Here is an attempt made by Anne Rice to merge two themes into one: vampires and witches. In theory, forming a blended story in order to draw readers iHere is an attempt made by Anne Rice to merge two themes into one: vampires and witches. In theory, forming a blended story in order to draw readers into a new series is a grand idea, but if only the application were worthy. Let's face it, no matter what hocus pocus Merrick has in her back pocket, with all her rich familial history, voodoo, jungle masks- can anything come close to the horror and mystery of the vampire? The pages which starred Louis and Lestat were few and left me thirsty for more tales of the "savage garden". Perhaps I come off as one sided, caring more for the old-school characters. But for the majority of the book, the blend simply didn't come off as successful. It felt divided: scenes involving Merrick and David on the one side, and then Louis and David on the other, and of course, a stone faced Lestat in his own world (which begs the question- why even have Lestat make presence if he contributes next to nothing as character). In fact, there were countless mentions of past vampire tales that felt like unabashed "plug-ins" to have you purchase them if you haven't already.
The story opens with promise: David sits with Merrick and discusses Louis' wish to bring Claudia back from the dead. Intriguing proposition, no? But alas, the reader must wait 100 pages, roughing through pages on end of Merrick's bosom descriptions (a faint reminder of Rice's lush erotic writing days of yore. Only now, stale and quite frankly- embarrassing) to find out the true reason for such a request. And once it is revealed, there is no shock value. Then, once again, Louis and Lestat are gone from the plot until the end, where things do get interesting. And for this, I give the 3 stars, because the story really picks up the last 100 pages and feels like there were scenes that could have been placed at the start. Suddenly, the story felt complete. My faith in Rice restored. Sure, I had to turn a cheek to Merrick's "pink nipples", but all in all, I'm glad I forced my way to the end.
This book fails to impress. Sure, it's got the usual Murakami metaphors, descriptions, and visuals. But it was missing the magic. Only one scene captuThis book fails to impress. Sure, it's got the usual Murakami metaphors, descriptions, and visuals. But it was missing the magic. Only one scene captured a Murakami moment: :::spoiler::: the telling of the mystery behind the ferris wheel incident. Still, even one haunting reveal wasn't enough to hold the weight of the book. If the author sets out to focus more on mood/atmosphere and less on finite conclusion, then it's gotta be done right; unfortunately, this was left with too many holes. The main character exhibited zero soul, rendering him unnaproachable and unrelatable. I am left with the feeling that if the author's name was absent, no one would guess it was his work.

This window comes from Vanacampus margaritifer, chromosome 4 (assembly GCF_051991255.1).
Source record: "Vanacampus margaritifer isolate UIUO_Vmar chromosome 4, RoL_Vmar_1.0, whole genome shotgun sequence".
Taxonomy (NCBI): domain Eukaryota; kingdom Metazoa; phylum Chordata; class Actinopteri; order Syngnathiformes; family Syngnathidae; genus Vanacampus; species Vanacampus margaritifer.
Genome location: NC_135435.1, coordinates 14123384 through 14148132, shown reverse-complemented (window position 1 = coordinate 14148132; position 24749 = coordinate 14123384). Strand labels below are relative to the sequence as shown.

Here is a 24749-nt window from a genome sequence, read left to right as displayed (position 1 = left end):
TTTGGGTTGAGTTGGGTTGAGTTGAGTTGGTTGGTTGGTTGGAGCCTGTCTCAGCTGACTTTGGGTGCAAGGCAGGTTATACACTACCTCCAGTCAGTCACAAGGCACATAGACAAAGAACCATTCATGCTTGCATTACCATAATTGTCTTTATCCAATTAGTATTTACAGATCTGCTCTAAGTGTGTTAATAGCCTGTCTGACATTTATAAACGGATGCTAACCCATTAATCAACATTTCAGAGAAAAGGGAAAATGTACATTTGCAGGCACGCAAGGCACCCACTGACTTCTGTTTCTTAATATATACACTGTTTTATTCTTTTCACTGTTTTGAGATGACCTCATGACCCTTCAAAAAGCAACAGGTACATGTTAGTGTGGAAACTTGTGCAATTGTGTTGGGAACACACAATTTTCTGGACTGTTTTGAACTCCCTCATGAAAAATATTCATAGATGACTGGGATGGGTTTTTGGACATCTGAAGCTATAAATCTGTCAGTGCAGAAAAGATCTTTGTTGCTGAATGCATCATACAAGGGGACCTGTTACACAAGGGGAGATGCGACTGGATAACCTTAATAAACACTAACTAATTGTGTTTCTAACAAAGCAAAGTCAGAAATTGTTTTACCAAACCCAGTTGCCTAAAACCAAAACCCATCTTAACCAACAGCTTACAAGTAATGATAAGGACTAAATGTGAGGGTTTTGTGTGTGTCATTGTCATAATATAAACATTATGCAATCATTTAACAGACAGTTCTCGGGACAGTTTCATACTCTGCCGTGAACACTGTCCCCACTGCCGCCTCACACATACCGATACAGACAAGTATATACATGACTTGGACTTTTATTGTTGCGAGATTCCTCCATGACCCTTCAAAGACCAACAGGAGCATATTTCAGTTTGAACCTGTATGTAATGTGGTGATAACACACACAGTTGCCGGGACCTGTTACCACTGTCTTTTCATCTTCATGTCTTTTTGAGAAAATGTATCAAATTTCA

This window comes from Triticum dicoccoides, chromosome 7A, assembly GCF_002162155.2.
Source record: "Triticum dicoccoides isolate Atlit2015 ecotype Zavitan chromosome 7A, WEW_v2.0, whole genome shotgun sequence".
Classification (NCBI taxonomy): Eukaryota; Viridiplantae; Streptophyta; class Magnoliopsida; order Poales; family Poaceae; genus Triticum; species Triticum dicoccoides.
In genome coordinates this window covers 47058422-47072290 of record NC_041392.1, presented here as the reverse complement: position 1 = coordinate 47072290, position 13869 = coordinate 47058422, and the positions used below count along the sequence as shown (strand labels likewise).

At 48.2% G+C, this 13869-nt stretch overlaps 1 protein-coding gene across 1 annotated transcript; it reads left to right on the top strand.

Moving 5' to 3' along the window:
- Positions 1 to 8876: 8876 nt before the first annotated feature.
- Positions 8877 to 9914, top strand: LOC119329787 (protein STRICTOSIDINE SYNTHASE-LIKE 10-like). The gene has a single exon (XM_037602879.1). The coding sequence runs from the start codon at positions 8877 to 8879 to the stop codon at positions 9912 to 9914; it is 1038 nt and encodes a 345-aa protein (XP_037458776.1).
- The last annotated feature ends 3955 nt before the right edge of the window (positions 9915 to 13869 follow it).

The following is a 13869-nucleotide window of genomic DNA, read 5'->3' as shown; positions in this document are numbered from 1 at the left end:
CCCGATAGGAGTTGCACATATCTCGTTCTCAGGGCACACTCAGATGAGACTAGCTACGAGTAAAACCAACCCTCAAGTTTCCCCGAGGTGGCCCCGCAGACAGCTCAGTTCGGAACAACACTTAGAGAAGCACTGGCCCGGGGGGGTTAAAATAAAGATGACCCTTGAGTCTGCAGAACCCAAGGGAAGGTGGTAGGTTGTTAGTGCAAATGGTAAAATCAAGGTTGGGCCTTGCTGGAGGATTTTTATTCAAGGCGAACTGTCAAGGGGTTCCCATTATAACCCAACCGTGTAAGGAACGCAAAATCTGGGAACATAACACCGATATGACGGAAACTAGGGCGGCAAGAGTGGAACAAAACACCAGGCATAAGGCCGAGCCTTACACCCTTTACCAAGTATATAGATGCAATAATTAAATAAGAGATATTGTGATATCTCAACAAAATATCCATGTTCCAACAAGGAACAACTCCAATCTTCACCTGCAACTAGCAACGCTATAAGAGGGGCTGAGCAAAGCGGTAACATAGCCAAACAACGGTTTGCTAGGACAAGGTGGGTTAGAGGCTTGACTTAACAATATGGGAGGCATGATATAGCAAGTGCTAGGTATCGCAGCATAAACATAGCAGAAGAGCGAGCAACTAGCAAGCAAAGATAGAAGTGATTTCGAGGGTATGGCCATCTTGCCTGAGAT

This book is EVERYTHING. Elizabeth Wurtzel isn't afraid to whine, scream, and admit fault. There is no glossying over irrational and misguided behavioThis book is EVERYTHING. Elizabeth Wurtzel isn't afraid to whine, scream, and admit fault. There is no glossying over irrational and misguided behaviour. With that said, it is no secret that Wurtzel can come off as spoiled, slightly deluded (many mentions of her looks and smarts), and bratty. This may turn one off her writing. But that's the beauty- she allows us to forgive her. She comes to terms with the impression she has of herself and how little it matters in the scheme of things.
No other author seamlessly puts together a memoir that spans time and distance, without any confusion for the reader. Such detailed writing that can still come off as stream of consiosness, like a fine tuned diary. I argue that this is better written than Prozac Nation, with a definite feeling of resolution as it concludes. Some occurences in the story sound almost unbelievable, such as the scene at the publishing house. One wonders, could this actually be true? But there is defenite focus in portraying the slippery slope to an addiction fueled life. You don't have to be an addict or know an addict to enjoy this one. Elizabeth makes story telling sexy.
I'm just going to blame the translator. No way could this book be this bad in Japanese. I don't want to believe it. How could a book with such a compeI'm just going to blame the translator. No way could this book be this bad in Japanese. I don't want to believe it. How could a book with such a compelling plot fall so flat?...more